Charles Eames

St. Louis/Missouri 1907 - St. Louis 1978

Charles Eames studied architecture at Washington University in St. Louis until 1929. He was already working as an architect when he came into contact with Eliel Saarinen, head of the kommt, dem Leiter der Cranbrook Academy of Art in Bloomfield Hills, Michigan, through working on building Meyer House in Huntleigh Village. Friendship with Saarinen's son, Eero Saarinen, would have a formative influence on Eames's subsequent career. In 1938 Eliel Saarinen offered Charles Eames a scholarship to Cranbrook, where Eames studied design and architecture. In 1939 Charles Eames began to teach design at Cranbrook and in 1940 became head of the industrial design department.
Together with Eero Saarinen, Charles Eames took part in the "Organic Design in Home Furnishings" competition mounted in 1940 by the Museum of Modern Art in New York. Charles Eames and Eero Saarinen collaborated with Harry Bertoia, Don Albinson, and Ray Kaiser on the designs they submitted to the New York competition. Their main design, an armchair with a seat and back made of a single piece of three-dimensionally shaped plywood, was awarded a prize but turned out to be unsuitable for mass production.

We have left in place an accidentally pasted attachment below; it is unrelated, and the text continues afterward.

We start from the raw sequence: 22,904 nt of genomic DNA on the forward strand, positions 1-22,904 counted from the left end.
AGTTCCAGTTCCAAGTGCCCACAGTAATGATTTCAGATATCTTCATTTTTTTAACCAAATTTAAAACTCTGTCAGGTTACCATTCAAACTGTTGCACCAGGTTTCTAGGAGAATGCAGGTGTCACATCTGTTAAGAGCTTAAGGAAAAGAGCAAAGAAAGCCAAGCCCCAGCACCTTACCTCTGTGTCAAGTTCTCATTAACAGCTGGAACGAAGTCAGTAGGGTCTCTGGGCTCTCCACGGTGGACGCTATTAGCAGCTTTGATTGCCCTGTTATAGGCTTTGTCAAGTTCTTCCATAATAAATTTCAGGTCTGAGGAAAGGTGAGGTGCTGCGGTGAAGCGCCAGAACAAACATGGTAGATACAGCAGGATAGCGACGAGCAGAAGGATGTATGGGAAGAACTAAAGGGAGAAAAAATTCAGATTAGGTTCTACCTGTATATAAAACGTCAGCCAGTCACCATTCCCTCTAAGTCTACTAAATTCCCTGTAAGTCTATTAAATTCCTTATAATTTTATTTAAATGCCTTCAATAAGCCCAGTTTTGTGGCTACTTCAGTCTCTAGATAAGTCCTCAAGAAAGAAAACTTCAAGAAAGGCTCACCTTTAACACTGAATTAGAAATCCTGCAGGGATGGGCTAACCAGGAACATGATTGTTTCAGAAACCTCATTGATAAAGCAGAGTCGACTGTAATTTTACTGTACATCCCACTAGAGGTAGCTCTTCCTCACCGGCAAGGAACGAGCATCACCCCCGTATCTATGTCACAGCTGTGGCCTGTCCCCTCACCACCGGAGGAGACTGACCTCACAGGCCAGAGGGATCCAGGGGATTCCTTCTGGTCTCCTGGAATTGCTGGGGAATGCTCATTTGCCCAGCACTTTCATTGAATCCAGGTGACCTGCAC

In 1941 Charles Eames divorced his first wife to marry Ray and the couple moved to Los Angeles, where Charles worked as a set designer for MGM Studios and Ray designed covers for "Art & Architecture Magazine". In their own flat, they continued to experiment with the "Kazam! Machine" press on developing an efficient and economical method for molding plywood in three dimensions. In 1942 Charles and Ray Eames founded the Plyformed Wood Company and made splints and stretchers of molded plywood for the US Navy. Financial difficulties forced the Eames to sell the business to the Evans Product Company, where Charles Eames became head of research and development. In 1946 MOMA mounted a retrospective, "New Furniture by Charles Eames", showing prototypes of the plywood furniture designed up to then by Eames's office. They included the "Lounge Chair, Metal (LCM)" and the "Lounge Chair, Wood (LCW)", which is made of several molded wooden elements. The "LCW" was based on a 1940 design and a further development of it with armrests became the prototype of the famously elaborate Lounge Chair "No. 670" with the "No. 671" footstool (1956). By the 1950s Ray and Charles Eames were also experimenting with fiber glass. They created the revolutionary "Plastic Shell Group" and the elegant curvilinear "La Chaise" chair (1948), which Charles Eames submitted to the MOMA "Low-cost Furniture Design" competition, the "Dining Armchair Rod (DAR)", and the "Rocking Armchair Rod (RAR)" (1948-1950). The year 1958 saw the launch of the Eames "Aluminium Group". The furniture designed by Charles und Ray Eames is made mainly by Herman Miller and Vitra.

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